Inconsequential violations should not subject the violator to any civil liability at all but should be left to the criminal courts for enforcement of a fine.
In this case the Board contends that the duty imposed by the Act is absolute, that is to say, the Pool is liable, even in absence of fault, and all that is requisite to prove a breach of duty is to show that the requirements of the statute have not, in fact, been complied with; it is not necessary to show how the failure to comply arose or that the Pool was guilty of any failure to take reasonable care to comply.
The tendency of the law of recent times is to ameliorate the rigors of absolute rules and absolute duty in the sense indicated, as contrary to natural justice. "Sound policy lets losses lie where they fall, except where a special reason can be shown for interference": Holmes, The Common Law, at p. 50. In the case at bar the evidence is that substantially all of the grain entering the terminal of the Pool at Thunder Bay came from agents of the Board. The imposition of heavy financial burden as in this case without fault on the part of the Pool does not incline one to interfere. It is better that the loss lies where it falls, upon the Board.
For all of the above reasons I would be adverse to the recognition in Canada of a nominate tort of statutory breach. Breach of statute, where it has an effect upon civil liability, should be considered in the context of the general law of negligence. Negligence and its common law duty of care have become pervasive enough to serve the purpose invoked for the existence of the action for statutory breach.
It must not be forgotten that the other elements of tortious responsibility equally apply to situations involving statutory breach, i.e. principles of causation and damages. To be relevant at all, the statutory breach must have caused the damage of which the plaintiff complains. Should this be so, the violation of the statute should be evidence of negligence on the part of the defendant.
Assuming that Parliament is competent constitutionally to provide that anyone injured by a breach of the Canada Grain Act shall have a remedy by civil action, the fact is that Parliament has not done so. Parliament has said that an offender shall suffer certain specified penalties for his statutory breach. We must refrain from conjecture as to Parliament's unexpressed intent. The most we can do in determining whether the breach shall have any other legal consequences is to examine what is expressed. In professing to construe the Act in order to conclude whether Parliament intended a private right of action, we are likely to engage in a process which Glanville Williams aptly described as "looking for what is not there" (supra, at p. 244). The Canada Grain Act does not contain any express provision for damages for the holder of a terminal elevator receipt who receives infested grain out of an elevator.
The obligation of a terminal operator under s. 61(1) of the Canada Grain Act is to deliver to the holder of an elevator receipt for grain issued by the operator the identical grain or grain of the same kind, grade and quantity as the grain referred to in the surrendered receipt, as the receipt requires. That obligation was discharged.
Breach of s. 86(c) of the Canada Grain Act in discharging infested grain into the Frankcliffe Hall does not give rise, in and of itself, to an independent tortious action. The Board has proceeded as if it does. Statutory breach, and not negligence, is pleaded. The case has been presented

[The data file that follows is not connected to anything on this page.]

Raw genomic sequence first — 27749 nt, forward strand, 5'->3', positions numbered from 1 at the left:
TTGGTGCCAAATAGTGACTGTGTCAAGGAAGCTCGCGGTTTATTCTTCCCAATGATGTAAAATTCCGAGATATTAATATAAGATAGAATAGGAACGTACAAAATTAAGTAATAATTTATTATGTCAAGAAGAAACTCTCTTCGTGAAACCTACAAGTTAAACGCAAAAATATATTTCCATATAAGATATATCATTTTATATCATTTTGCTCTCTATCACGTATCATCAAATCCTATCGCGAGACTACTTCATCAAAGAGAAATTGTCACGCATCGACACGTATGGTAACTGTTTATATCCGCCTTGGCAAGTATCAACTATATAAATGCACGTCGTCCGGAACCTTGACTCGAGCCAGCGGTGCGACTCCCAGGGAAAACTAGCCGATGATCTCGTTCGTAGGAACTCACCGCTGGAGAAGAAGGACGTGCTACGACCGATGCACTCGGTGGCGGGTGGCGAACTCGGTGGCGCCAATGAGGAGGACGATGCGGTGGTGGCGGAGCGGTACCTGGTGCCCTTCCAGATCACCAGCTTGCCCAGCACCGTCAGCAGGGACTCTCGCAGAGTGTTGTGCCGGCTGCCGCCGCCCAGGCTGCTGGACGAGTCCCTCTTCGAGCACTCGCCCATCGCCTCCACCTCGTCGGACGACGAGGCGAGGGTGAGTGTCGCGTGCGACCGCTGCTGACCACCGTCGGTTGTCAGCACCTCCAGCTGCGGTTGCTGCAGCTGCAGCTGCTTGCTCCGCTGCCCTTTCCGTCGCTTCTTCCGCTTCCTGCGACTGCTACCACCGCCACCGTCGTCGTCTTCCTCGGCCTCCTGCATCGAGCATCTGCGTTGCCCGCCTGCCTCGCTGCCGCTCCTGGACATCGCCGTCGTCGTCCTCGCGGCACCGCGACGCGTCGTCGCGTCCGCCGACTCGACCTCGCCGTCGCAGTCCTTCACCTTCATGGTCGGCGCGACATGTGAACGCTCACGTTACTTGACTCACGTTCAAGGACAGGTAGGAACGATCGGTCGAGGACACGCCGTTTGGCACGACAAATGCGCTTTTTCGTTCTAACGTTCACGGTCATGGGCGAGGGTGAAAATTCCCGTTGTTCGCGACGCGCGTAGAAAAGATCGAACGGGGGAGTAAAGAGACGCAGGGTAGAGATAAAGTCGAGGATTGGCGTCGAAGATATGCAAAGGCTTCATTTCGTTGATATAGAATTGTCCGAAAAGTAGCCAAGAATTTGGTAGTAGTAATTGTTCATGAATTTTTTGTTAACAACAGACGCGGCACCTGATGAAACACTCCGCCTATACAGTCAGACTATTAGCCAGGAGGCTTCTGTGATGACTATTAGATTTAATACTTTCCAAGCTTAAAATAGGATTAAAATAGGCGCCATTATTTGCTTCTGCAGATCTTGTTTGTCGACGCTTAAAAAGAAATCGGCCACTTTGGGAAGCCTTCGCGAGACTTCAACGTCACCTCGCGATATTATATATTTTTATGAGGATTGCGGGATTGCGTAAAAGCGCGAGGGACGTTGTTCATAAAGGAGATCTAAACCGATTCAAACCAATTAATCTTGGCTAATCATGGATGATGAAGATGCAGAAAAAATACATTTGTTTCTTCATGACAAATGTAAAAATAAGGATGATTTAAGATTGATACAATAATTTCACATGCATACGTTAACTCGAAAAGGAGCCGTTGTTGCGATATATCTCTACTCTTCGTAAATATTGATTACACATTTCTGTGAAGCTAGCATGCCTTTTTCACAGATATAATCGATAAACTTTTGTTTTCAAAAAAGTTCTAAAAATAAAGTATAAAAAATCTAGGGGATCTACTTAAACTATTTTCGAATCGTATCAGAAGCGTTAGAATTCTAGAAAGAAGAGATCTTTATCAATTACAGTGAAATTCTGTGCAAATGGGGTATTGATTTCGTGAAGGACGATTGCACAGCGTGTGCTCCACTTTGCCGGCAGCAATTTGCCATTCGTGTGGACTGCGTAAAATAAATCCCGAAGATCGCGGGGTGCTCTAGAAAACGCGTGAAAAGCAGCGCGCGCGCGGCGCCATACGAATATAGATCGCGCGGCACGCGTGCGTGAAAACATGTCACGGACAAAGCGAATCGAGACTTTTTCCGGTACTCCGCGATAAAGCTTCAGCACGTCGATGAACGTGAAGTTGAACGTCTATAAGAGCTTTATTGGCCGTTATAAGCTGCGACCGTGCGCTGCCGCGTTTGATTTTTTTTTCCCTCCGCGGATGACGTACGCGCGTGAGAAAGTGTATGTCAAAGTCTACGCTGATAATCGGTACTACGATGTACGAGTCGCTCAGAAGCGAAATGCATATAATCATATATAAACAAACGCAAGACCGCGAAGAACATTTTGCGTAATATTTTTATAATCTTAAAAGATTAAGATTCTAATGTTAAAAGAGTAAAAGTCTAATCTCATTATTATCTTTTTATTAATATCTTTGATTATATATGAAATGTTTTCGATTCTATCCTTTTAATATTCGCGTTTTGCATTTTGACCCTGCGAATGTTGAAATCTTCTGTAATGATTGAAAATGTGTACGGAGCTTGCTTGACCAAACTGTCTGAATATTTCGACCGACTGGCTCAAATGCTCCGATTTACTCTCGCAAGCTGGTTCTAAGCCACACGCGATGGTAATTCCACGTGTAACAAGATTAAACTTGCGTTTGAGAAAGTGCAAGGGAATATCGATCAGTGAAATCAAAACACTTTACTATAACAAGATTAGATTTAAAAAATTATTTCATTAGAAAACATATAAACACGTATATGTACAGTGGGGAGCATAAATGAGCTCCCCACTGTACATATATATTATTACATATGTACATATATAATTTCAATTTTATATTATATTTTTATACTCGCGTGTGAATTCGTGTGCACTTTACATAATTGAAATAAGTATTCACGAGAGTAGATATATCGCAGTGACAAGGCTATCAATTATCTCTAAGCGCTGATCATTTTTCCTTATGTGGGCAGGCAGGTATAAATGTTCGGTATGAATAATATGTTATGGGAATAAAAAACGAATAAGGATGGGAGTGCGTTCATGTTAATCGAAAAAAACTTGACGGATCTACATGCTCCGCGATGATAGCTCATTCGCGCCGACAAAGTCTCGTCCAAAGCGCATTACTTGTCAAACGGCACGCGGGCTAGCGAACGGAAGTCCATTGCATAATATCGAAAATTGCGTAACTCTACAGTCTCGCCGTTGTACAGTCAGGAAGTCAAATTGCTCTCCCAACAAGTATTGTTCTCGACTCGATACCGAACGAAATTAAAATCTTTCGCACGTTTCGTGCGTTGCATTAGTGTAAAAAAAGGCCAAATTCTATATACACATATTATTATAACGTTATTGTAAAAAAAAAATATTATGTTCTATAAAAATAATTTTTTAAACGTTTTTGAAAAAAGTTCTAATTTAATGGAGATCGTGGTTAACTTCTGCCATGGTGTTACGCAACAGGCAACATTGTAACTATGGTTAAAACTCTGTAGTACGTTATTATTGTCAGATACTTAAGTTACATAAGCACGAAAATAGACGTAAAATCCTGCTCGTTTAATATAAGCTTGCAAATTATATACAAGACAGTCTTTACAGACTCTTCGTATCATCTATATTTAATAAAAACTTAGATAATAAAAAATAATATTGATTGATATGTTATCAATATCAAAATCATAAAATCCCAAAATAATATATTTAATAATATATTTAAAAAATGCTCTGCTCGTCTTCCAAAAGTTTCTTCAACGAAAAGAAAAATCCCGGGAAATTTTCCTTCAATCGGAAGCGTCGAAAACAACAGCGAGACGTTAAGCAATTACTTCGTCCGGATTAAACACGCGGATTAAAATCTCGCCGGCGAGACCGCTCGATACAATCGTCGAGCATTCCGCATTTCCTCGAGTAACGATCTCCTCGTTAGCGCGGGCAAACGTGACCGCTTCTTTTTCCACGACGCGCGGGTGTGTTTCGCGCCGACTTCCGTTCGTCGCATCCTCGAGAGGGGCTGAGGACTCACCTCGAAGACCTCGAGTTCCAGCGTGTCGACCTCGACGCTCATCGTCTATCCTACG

exclusively on the basis of breach of statutory duty. The Board has not proved what Lord Atkin referred to as statutory negligence, i.e. an intentional or negligent failure to comply with a statutory duty. There is no evidence at trial of any negligence or failure to take care on the part of the Pool. The Pool has demonstrated that it operated its terminal up to the accepted standards of the trade; it made regular checks of its terminals for infested grain; it tested samples of wheat both upon admission to and upon discharge from its terminal elevator. Samples were taken on discharge of the wheat from the terminal elevator into the Frankcliffe Hall by both the Pool's employees and the Canadian Grain Commission inspectors. Visual inspection of the samples showed no defect. Berlese funnel tests conducted at the Canadian Grain Commission headquarters disclosed the infestation but the results could not be made available before the Frankcliffe Hall had sailed. The inspection procedures followed were those determined by the Canada Grain Commission (s. 12(1)(a), the Canadian Grain Act) and the Pool and the Commission worked in cooperation. The Pool successfully demonstrated that the loss was not the result of any negligence on its part.
In sum I conclude that:
1. Civil consequences of breach of statute should be subsumed in the law of negligence.
2. The notion of a nominate tort of statutory breach giving a right to recovery merely on proof of breach and damages should be rejected, as should the view that unexcused breach constitutes negligence per se giving rise to absolute liability.
3. Proof of statutory breach, causative of damages, may be evidence of negligence.
4. The statutory formulation of the duty may afford a specific, and useful, standard of reasonable conduct.
5. In the case at bar negligence is neither pleaded nor proven. The action must fail.
I would dismiss the appeal with costs.
Appeal dismissed with costs.
Solicitor for the appellant: Henry B. Monk, Winnipeg.
Solicitors for the respondent: Balfour, Moss, Milliken, Laschuk, Kyle, Vancise & Cameron, Regina.